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Are You Using the Most Cost-Efficient Reporting Framework?

Jan 30th 2010
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Because of the increasing complexity of U.S. GAAP, some CPA firms are considering accounting and reporting alternatives during engagement planning.  Here is a brief discussion of some of the most common.

Using an Alternative Reporting Framework:

Previously known as other comprehensive bases of accounting (OCBOA), the most common are the modified cash basis and the income tax basis of accounting.  While any reporting framework must include all disclosures necessary to prevent the financial statements from being misleading, the complex disclosures of “rules-based” U.S. GAAP can be avoided by using an OCBOA.  

Deciding Not to Apply a Generally Accepted Principle:

When GAAP reporting is required by a user of an entity’s financial statements, the user and the reporting entity may agree to not apply a specific accounting standard.  Some entities and the users of their financial statements have agreed that application of FIN 46R (SFAS No. 167), Variable Interest Entities, and FIN 48, Uncertainty in Income Taxes, to name a few, do not meet their reporting needs.  

If the effects of non-application of these standards have a material effect on the financial statements, management should disclose the non-application in the footnotes. The auditor should prepare an opinion on the financial statements that is qualified because of the GAAP departure.  

If non-application effects are not material, no footnote disclosure or audit report modification would be necessary.  Some reporting entities, however, do disclose the immaterial non-application of certain standards to eliminate questions knowledgeable financial statement users may raise about possible non-compliance. In such cases, management and the auditor would have to develop sufficient evidence to support the conclusion that the effects of non-application would not be material.

Applying Rule 203-1 of the AICPA Code of Professional Conduct:

Rule 203 instructs an accountant or auditor reporting on financial statements to apply all principles of the applicable reporting framework.  However, Interpretation 203-1 states that when the application of a principle or standard causes the financial statements to be misleading, management and the accountant or auditor can justify a departure.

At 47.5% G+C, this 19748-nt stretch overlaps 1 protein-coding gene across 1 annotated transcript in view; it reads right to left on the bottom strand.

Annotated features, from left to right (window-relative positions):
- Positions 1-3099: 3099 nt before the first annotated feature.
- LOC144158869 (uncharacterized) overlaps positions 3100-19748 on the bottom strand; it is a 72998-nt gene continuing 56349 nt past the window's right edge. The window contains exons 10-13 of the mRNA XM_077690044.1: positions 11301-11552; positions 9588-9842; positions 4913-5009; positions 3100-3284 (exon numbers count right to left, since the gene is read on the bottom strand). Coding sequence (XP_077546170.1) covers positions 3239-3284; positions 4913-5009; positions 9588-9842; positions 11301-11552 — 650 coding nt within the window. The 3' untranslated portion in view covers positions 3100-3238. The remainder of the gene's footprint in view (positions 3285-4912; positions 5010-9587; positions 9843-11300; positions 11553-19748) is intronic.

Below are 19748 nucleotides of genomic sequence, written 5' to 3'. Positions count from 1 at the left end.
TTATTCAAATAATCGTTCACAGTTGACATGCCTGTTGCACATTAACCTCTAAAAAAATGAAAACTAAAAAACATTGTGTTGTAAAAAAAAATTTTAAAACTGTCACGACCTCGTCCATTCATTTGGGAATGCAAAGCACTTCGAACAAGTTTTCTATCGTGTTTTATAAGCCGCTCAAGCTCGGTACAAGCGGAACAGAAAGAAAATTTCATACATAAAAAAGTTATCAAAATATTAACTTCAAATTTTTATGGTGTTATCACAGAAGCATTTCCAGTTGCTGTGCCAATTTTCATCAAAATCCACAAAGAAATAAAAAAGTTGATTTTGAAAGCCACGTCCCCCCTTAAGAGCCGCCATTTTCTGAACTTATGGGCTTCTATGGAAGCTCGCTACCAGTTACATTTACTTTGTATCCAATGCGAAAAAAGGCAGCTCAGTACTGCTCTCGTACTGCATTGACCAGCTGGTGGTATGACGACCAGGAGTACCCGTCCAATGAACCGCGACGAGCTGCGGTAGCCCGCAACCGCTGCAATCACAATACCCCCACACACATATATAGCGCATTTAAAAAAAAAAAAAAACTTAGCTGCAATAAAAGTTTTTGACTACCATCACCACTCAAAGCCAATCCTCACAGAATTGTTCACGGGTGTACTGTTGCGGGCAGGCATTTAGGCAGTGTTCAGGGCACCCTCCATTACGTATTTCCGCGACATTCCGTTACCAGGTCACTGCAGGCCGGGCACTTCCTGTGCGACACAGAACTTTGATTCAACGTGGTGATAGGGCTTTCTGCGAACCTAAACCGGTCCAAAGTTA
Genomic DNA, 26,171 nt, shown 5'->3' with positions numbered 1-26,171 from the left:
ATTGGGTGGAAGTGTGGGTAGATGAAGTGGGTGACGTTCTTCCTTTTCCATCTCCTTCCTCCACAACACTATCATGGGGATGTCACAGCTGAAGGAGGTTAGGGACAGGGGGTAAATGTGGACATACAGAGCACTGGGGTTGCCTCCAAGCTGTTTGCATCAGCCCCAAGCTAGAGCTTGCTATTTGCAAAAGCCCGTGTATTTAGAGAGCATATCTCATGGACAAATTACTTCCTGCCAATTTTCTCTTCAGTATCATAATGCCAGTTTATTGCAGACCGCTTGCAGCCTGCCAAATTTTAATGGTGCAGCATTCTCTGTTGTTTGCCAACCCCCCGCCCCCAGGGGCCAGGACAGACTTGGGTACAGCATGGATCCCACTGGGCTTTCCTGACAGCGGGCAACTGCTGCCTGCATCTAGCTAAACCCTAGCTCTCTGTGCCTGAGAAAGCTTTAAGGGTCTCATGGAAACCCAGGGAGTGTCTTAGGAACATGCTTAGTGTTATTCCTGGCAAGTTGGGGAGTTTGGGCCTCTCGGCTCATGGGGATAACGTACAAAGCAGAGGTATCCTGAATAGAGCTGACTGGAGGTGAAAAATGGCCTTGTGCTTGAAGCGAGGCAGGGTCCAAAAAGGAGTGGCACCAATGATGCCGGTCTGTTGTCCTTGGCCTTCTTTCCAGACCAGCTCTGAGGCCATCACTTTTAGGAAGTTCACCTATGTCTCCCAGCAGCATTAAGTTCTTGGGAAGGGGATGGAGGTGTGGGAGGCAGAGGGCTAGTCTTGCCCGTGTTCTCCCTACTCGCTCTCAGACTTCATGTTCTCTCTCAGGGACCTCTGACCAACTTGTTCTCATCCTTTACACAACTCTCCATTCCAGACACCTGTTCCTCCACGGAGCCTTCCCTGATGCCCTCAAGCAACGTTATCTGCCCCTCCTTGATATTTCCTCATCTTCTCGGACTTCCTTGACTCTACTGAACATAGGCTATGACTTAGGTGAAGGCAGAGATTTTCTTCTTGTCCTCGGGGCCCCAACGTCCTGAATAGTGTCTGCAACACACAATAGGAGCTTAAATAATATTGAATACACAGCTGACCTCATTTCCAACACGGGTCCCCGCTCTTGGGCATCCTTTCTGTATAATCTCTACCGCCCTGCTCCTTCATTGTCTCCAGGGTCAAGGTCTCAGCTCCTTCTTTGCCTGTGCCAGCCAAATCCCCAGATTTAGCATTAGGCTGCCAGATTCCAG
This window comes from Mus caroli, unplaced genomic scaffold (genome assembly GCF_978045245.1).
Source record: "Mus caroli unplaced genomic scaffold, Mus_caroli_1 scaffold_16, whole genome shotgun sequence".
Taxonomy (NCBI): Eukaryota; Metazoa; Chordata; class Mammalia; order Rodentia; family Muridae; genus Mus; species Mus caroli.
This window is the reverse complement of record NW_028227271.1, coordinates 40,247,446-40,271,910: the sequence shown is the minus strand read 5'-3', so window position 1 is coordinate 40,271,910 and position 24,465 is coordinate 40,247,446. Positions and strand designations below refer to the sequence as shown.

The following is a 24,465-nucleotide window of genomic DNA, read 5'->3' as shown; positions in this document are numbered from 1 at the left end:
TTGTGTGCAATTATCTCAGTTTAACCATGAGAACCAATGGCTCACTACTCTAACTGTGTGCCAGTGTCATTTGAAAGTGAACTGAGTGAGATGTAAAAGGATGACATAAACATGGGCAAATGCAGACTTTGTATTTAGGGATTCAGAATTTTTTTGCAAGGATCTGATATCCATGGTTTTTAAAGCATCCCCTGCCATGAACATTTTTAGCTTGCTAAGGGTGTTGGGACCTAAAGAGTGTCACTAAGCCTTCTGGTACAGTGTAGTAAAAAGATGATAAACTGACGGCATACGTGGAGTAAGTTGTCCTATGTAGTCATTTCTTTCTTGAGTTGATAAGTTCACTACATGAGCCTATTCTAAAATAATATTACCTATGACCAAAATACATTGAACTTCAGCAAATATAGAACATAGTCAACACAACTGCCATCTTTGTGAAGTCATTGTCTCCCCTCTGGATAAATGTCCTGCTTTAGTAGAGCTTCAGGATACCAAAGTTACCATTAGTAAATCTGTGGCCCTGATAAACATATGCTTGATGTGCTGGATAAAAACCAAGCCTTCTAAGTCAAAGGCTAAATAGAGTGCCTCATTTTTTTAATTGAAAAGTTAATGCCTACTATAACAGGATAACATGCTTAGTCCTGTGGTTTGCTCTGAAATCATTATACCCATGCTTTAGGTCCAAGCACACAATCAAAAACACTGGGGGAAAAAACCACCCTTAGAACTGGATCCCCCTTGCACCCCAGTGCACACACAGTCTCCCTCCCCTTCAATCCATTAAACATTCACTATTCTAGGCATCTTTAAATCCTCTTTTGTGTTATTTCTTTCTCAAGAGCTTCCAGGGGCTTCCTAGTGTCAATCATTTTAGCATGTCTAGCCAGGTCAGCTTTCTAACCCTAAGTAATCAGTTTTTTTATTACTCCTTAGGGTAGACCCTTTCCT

In the mid-1980s for example, SFAS No. 15 was issued to guide the accounting treatment of troubled-debt restructurings.  Among other things, this statement required loan modifications on the financial statements of debtors to be treated as gains in the income statement.  For reporting entities that had sustained years of losses, the deterioration of retained earnings and, in some cases, the elimination of stockholder’s equity, large gains from debt modification had significant “psychological” affects on the income statement. 

In other words, entities that had losses from operations and were facing immediate threats to the continuance of their businesses were now showing large amounts of net income.  Some auditors believed the effects of SFAS No. 15 caused the financial statements of certain entities to be misleading and included a middle departure paragraph in their report justified under Interpretation 203-1.  Due to current economic times, similar situations may arise today.

Using IFRS for SMEs:

Finally, since the issuance of IFRS for Small and Medium-size Entities by the IASB, some entities are considering utilizing these principles-based standards for their reporting framework.  Both FASB and the AICPA have recognized these standards as GAAP.  With increased opportunities for reducing the content of required disclosures as a motivator, this framework offers some entities a more efficient method of financial statements and footnotes preparation.  As users grow more knowledgable of of IFRS for SMEs, their use will likely increase.

The Bottom Line:

Deciding on the appropriate reporting framework depends on the needs of users of financial statements, the nature size and complexity of an entity and the ability of its employees to facilitate changes to alternative frameworks.  Changes in reporting frameworks take time.  Decisions to not apply certain pronouncements must be well thought out.  All of this decision making must be done early in an entity's fiscal year to be accomplished properly.  The bottom line is that accountants and auditors can minimize the costly effects of new and future accounting and reporting standards by using an alternative reporting framework.  The time to plan for the future is now!



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